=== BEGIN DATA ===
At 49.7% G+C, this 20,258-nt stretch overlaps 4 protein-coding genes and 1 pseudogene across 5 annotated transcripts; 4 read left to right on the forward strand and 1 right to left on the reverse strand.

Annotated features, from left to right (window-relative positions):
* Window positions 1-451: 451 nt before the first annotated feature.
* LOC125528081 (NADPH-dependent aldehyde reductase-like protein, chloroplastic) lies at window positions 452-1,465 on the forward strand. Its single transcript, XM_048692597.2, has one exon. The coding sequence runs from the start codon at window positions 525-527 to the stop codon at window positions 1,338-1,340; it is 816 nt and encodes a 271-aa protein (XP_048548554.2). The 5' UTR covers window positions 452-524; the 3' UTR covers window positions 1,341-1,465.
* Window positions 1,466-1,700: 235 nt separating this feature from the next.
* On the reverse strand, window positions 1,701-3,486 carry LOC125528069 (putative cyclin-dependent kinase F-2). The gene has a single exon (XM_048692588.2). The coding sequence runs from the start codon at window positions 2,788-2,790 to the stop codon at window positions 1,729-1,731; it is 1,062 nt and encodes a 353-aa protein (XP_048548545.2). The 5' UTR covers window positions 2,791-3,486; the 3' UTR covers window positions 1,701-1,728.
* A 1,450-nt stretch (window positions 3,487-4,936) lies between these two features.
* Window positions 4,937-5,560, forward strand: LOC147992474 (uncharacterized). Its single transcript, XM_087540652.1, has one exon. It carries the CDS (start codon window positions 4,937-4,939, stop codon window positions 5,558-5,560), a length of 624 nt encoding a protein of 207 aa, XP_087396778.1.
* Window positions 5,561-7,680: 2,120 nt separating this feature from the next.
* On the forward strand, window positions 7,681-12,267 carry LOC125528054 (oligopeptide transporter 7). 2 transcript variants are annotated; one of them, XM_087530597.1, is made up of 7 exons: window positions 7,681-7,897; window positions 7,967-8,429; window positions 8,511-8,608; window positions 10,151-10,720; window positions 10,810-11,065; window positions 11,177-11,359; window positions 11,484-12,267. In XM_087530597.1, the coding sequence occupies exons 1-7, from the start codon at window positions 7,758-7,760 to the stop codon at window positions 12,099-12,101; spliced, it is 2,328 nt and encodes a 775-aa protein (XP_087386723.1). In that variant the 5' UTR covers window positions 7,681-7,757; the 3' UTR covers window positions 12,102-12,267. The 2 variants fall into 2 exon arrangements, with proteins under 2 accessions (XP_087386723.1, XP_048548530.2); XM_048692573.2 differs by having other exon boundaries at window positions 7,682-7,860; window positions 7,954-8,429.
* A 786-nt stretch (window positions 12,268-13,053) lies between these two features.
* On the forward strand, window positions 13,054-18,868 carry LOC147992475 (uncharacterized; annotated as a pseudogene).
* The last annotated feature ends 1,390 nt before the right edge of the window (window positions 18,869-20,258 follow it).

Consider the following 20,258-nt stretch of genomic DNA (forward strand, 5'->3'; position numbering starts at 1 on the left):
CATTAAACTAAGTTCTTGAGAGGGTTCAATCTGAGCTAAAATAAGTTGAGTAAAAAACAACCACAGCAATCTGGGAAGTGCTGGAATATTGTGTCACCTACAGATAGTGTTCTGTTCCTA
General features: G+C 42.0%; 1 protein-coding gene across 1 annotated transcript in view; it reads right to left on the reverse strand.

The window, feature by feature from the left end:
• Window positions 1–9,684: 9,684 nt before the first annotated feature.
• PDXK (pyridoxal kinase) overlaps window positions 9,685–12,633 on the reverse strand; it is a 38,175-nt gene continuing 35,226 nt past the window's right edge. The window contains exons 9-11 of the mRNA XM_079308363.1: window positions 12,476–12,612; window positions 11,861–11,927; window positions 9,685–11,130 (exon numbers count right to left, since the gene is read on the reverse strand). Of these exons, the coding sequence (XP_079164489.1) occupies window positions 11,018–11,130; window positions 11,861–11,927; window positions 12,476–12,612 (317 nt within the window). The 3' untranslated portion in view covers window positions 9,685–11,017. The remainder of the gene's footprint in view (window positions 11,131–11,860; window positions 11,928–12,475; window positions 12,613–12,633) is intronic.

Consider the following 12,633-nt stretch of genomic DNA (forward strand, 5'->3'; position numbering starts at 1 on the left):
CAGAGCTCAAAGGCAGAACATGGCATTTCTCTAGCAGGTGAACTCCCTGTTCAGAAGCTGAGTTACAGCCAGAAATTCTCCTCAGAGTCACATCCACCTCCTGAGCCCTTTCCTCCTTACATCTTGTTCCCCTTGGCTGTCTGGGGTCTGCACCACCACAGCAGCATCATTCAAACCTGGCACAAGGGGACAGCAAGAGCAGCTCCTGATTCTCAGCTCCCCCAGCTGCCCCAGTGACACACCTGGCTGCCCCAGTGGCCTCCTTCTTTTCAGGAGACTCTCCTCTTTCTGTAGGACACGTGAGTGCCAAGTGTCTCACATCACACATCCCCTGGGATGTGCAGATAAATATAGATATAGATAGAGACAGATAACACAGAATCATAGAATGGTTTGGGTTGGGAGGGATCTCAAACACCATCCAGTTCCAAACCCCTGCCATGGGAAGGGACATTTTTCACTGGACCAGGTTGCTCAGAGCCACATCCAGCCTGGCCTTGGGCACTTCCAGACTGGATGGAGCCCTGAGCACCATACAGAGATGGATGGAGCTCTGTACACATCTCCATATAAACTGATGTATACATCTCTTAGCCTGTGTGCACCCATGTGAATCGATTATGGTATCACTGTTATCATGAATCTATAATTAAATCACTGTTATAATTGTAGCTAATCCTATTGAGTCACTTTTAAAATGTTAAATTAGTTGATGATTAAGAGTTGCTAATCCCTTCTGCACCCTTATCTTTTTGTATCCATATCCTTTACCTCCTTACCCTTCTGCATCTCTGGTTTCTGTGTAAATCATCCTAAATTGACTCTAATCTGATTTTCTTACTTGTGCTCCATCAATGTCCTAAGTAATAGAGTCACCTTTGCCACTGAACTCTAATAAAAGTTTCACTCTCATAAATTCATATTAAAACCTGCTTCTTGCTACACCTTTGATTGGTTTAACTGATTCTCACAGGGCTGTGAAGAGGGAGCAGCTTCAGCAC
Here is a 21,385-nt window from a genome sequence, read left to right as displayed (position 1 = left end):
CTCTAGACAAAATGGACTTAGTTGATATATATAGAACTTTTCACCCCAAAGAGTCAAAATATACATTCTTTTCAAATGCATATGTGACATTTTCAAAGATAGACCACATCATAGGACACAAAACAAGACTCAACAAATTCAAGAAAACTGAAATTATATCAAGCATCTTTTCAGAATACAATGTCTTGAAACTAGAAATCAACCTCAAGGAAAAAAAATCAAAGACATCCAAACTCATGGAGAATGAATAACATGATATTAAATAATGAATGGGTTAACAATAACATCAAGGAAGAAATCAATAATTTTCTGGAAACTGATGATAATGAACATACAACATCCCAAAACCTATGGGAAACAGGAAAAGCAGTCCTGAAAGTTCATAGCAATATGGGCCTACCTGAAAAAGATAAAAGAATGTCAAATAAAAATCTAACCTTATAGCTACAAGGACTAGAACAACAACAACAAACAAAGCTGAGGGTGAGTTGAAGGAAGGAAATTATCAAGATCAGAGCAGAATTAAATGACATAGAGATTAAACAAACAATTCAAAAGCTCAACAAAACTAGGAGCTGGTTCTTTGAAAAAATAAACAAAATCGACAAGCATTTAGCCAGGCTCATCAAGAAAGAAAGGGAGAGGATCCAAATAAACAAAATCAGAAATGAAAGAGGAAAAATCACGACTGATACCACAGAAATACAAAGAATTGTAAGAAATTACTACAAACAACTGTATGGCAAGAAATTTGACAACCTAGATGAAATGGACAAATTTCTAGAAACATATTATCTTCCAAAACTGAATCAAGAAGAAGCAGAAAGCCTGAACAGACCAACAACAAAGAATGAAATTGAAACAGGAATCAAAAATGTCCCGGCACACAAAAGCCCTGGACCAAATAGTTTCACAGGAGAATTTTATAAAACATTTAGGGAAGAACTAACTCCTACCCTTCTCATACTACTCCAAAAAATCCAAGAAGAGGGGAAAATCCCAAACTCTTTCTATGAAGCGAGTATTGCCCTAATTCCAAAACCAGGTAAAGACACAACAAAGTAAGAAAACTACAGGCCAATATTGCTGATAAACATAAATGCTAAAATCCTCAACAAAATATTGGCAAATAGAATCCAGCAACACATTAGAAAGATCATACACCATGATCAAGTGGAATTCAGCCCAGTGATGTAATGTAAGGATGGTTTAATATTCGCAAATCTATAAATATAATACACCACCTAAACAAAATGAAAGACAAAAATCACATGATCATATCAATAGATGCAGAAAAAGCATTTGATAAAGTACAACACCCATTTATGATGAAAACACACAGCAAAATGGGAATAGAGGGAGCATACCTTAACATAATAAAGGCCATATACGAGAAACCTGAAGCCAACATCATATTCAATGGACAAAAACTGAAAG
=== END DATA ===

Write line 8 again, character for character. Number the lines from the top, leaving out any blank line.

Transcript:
* Window positions 4,937-5,560, forward strand: LOC147992474 (uncharacterized). Its single transcript, XM_087540652.1, has one exon. It carries the CDS (start codon window positions 4,937-4,939, stop codon window positions 5,558-5,560), a length of 624 nt encoding a protein of 207 aa, XP_087396778.1.